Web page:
Lilly marketed the drug to primary care physicians and long-term

care facilities. Ever seeking to expand the market they added the

treatment to post traumatic stress disorder and sleep difficulties. By

2006 Lilly executives were rolling in cash and the company’s goal was

$6 billion in sales. In 2002, Lilly researcher Peter Feldman sent

E-mails to his boss Denice Torres, the company’s global marketing


He said that they were going to stop studying Zyprexa’s potential

health benefits for elderly consumers. That would risk “killing the

goose that lays the golden eggs to save on poultry feed costs,” Feldman

said in the unsealed messages.

Ha ha, nothing better than a comic researcher, is there? Except

maybe an all-business marketing director. “Elderly remains an important

aspect of target PT and affiliate focus,” Torres answered in the


“For two consecutive years, you have been on top and have turned in

above-plan performance,” Grady Grant, Lilly’s national sales director,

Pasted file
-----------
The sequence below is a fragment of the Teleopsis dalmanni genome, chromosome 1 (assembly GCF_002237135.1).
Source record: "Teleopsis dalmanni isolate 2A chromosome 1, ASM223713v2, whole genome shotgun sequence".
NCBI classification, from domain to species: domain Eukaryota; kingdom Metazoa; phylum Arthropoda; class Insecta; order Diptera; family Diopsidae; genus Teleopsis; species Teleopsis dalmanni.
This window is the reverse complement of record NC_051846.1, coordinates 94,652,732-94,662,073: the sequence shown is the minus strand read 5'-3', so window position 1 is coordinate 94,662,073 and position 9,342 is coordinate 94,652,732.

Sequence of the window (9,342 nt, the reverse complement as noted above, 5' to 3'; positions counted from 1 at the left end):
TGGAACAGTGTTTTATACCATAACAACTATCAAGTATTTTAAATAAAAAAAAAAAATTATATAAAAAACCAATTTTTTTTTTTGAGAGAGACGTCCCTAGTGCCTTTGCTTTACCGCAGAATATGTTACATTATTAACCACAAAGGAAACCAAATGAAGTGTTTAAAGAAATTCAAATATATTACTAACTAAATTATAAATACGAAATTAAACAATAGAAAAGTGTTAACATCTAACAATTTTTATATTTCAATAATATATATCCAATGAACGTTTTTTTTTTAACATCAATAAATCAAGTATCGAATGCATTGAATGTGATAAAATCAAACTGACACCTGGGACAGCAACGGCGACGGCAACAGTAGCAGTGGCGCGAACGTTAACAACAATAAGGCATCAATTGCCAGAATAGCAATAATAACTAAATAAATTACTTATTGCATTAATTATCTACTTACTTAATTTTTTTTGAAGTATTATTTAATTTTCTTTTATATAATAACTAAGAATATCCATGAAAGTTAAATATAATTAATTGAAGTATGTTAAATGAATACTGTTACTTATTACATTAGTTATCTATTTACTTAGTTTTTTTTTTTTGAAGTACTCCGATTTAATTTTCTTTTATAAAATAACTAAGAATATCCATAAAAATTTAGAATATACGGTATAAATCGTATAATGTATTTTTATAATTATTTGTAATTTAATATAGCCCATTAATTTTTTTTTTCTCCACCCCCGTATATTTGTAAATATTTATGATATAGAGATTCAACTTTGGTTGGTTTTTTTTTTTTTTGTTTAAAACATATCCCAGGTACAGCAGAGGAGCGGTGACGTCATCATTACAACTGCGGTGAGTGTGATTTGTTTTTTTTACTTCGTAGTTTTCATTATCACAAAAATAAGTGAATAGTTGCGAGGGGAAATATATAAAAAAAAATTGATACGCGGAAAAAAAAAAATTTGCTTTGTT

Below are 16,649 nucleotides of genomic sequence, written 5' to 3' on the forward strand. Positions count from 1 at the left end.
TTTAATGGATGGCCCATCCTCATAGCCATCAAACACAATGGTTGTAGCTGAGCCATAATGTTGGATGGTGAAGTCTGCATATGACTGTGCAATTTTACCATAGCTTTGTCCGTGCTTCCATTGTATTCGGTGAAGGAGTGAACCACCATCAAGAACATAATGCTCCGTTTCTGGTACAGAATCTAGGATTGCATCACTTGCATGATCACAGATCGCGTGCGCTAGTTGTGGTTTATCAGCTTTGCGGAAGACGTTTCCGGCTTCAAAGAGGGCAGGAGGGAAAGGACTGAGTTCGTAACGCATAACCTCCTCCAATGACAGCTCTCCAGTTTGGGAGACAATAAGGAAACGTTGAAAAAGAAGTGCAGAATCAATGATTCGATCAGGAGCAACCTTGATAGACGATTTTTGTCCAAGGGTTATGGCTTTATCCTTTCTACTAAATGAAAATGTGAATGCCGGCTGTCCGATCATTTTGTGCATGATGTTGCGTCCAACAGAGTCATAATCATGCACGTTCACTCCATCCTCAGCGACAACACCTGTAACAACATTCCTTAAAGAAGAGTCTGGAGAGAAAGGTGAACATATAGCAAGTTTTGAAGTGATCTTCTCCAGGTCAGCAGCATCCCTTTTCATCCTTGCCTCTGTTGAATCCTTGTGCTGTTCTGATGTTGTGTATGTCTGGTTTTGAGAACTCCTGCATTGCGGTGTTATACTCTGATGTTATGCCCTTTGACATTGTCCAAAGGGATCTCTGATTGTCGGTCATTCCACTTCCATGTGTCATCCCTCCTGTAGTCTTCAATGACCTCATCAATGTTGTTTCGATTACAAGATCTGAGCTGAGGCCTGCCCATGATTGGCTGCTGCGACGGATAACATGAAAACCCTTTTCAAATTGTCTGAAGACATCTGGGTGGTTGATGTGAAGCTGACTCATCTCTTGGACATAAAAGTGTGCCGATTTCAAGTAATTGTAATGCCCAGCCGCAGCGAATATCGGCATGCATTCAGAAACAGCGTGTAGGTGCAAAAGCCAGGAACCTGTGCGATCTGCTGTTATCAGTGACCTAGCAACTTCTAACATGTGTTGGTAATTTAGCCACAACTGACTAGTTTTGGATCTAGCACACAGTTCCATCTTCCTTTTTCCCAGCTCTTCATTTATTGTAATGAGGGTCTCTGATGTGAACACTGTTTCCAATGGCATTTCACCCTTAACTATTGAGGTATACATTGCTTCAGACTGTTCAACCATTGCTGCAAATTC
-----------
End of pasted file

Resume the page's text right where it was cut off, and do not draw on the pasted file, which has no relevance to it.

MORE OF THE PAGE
wrote to his salespeople in the newsletter.

“Once again you have all shown that (LTC) long term care is a

driving force for Zyprexa in the US affiliate in 2002,” Mike Murray,

another Lilly executive, wrote in the newsletter. “We must continue to

accelerate the growth of Zyprexa.”

A nice pat on the head from the boss man and fat sales commissions can do wonders for sales

One sales representative wrote in a March 7, 2003, note that she’d

persuaded a doctor to write Zyprexa prescriptions for use in “elderly

pts, help sleep and irritability.” Another asked a doctor to try

Zyprexa “in elderly who are not thinking clearly and are suspicious and

hostile,” according to an Aug. 31, 2001, note.

Only in America could not thinking clearly and being suspicious and

hostile be considered a symptom! Using that logic you could drug most

of this society. But were this just a case of selling sugar pills to

Granny and Boom Pa it could be forgiven. America’s shelves are full of

medicines and pseudo medicines and treatments and supplements that at